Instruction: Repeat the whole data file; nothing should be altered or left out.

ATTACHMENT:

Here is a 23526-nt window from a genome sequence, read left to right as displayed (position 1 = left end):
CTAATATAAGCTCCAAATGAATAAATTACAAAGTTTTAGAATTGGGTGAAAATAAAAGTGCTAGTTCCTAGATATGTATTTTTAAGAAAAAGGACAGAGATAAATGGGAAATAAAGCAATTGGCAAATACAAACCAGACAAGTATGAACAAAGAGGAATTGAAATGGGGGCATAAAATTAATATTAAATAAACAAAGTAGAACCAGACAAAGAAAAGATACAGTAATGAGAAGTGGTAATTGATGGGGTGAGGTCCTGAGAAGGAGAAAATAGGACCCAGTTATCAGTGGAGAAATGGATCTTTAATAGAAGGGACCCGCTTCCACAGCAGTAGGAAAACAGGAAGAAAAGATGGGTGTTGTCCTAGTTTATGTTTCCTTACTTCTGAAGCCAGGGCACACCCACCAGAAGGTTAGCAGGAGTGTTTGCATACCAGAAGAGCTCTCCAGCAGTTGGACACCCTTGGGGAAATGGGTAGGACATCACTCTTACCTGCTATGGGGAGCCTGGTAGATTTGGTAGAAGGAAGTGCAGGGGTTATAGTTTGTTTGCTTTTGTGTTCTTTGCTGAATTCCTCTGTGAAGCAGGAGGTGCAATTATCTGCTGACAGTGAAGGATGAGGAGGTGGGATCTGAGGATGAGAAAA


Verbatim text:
Here is a 23526-nt window from a genome sequence, read left to right as displayed (position 1 = left end):
CTAATATAAGCTCCAAATGAATAAATTACAAAGTTTTAGAATTGGGTGAAAATAAAAGTGCTAGTTCCTAGATATGTATTTTTAAGAAAAAGGACAGAGATAAATGGGAAATAAAGCAATTGGCAAATACAAACCAGACAAGTATGAACAAAGAGGAATTGAAATGGGGGCATAAAATTAATATTAAATAAACAAAGTAGAACCAGACAAAGAAAAGATACAGTAATGAGAAGTGGTAATTGATGGGGTGAGGTCCTGAGAAGGAGAAAATAGGACCCAGTTATCAGTGGAGAAATGGATCTTTAATAGAAGGGACCCGCTTCCACAGCAGTAGGAAAACAGGAAGAAAAGATGGGTGTTGTCCTAGTTTATGTTTCCTTACTTCTGAAGCCAGGGCACACCCACCAGAAGGTTAGCAGGAGTGTTTGCATACCAGAAGAGCTCTCCAGCAGTTGGACACCCTTGGGGAAATGGGTAGGACATCACTCTTACCTGCTATGGGGAGCCTGGTAGATTTGGTAGAAGGAAGTGCAGGGGTTATAGTTTGTTTGCTTTTGTGTTCTTTGCTGAATTCCTCTGTGAAGCAGGAGGTGCAATTATCTGCTGACAGTGAAGGATGAGGAGGTGGGATCTGAGGATGAGAAAA